Bioethics Discussion Blog: Stopping Life Supporting Treatment without Patient/Surrogate Consent

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Saturday, February 26, 2011

Stopping Life Supporting Treatment without Patient/Surrogate Consent



Under what conditions, if any, should a physician deny further attempt to keep a patient alive but continuing comfort care in defiance of the known request of the patient or the family to continue life supportive treatments?

Modern medical science has provided physicians the ability and tools to continue life despite inability to cure the patient of the illness yet maintaining the patient’s life even if the life is one of being permanently unaware or, to an average patient, a life of no further personal value.

It is not unusual these days that physicians are challenged by the patient or the patient’s families to continue the life supportive treatments until death regardless of the negative consequences to the patient and others.

Should physicians be permitted to reject such requests? Currently, physicians can reject requests for treatment which has not been found to have any scientific basis for its use and which its use is not in keeping with professional standards. Such a treatment is characterized as “physiologically futile”. But what if the treatment has a scientific basis for use and if used can keep the patient alive but the treatment doesn’t cure? This form of treatment cannot be considered futile (of no value) if on continuing such a treatment the patient accepts the consequences of maintaining their life with this treatment but without cure. Nevertheless, does the patient's or family's desires trump any advice of the physician to terminate life support? Any answers? ..Maurice.

22 Comments:

At Sunday, February 27, 2011 3:59:00 AM, Anonymous Anonymous said...

Yes, the patient's desire to stay alive trumps the physician's desire to let him/her die.
That seems blunt, but is the crux of the matter I believe.
Physicians are not gods. They shouldn't have the right to decide what is a life worth living, and who should live or die.
That thought is terrifying.
That said, I'm certainly not one who'd want to be kept alive with no quality of life. But what is a live worth living should be up to the person or their family.
TAM

 
At Sunday, February 27, 2011 10:58:00 AM, Blogger Jim deMaine, MD said...

At the bedside of a terminal patient in the ICU, decisions about life support are often complex and raise many difficult questions. Is the surrogate decision maker really speaking in the best interests of the patient (the Living Will may not be clear in some situations)?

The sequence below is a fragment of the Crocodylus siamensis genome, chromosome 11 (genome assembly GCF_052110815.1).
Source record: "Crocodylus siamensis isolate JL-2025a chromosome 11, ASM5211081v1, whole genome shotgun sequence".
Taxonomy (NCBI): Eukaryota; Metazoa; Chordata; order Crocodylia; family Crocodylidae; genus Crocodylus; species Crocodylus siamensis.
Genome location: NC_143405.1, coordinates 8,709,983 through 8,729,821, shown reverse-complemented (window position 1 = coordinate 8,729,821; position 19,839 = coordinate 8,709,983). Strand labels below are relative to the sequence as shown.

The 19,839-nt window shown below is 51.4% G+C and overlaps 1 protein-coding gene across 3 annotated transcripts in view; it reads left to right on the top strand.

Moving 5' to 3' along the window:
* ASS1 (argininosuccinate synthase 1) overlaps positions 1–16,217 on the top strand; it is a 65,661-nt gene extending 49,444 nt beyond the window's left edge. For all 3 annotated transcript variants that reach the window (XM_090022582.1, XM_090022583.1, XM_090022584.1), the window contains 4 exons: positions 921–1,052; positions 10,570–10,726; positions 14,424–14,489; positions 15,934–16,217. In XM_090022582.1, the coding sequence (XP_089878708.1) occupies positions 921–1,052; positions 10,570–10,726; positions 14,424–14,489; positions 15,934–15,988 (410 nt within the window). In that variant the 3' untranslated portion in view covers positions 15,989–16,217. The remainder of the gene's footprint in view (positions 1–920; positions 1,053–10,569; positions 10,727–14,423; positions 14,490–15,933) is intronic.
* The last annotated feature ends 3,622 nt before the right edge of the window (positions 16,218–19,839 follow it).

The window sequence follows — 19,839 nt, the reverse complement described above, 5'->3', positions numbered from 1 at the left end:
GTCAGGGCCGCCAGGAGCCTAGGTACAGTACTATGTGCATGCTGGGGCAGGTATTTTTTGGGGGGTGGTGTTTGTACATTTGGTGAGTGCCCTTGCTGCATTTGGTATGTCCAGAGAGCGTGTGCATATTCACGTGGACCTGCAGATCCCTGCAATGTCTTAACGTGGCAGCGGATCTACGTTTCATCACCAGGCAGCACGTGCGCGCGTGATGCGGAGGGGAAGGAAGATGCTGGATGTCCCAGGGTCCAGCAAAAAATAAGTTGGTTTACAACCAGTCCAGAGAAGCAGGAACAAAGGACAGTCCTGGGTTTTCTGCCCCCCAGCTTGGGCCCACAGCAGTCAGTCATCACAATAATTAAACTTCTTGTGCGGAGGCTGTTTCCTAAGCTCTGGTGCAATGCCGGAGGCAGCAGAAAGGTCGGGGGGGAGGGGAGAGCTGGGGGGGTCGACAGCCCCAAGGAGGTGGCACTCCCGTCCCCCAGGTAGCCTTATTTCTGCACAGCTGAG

In my 32 years of Critical Care practice, I found the most difficult situations were with dysfunctional families where substance abuse, mental illness, unresolved issues, or hidden agendas were present.

I still serve on a hospital ethics committee which reviews such cases. We view our deliberations as advisory and not binding, so the final decisions remain at the bedside. Unilateral "pulling the plug" isn't wise because it will drive the issue into legal action, which is slow and cumbersome.

Please see my blog for an example real life case from my practice:
http://www.endoflifeblog.com/2010/02/talking-to-god.html

Jim deMaine, MD
http://www.endoflifeblog.com

 
At Monday, February 28, 2011 2:52:00 AM, Anonymous Anonymous said...

I think those are excellent points Jim. I can imagine some truly awful situations, if the surrogate is "iffy".
But as to your question "Is the surrogate decision maker really speaking in the best interests of the patient?" - well, who gets to decide what those best interests are? The patient apparently chose that the surrogate should decide - either by putting that in writing, or by default (wife, parent).
I'd find it more difficult personally if it was not in writing. To me - if the patient put it in writing, that is what they wanted - whether or not the physician thinks it's a good idea or not.
Unless, of course, a court decides that the surrogate is not competant.
There is often a presumption that the physician is smarter and wiser, not just medically but overall - and thus should make decisions, rather than the "lesser" people. You personally don't seem to have that attitude, but some do.
TAM

 
At Monday, February 28, 2011 7:54:00 PM, Blogger Jim deMaine, MD said...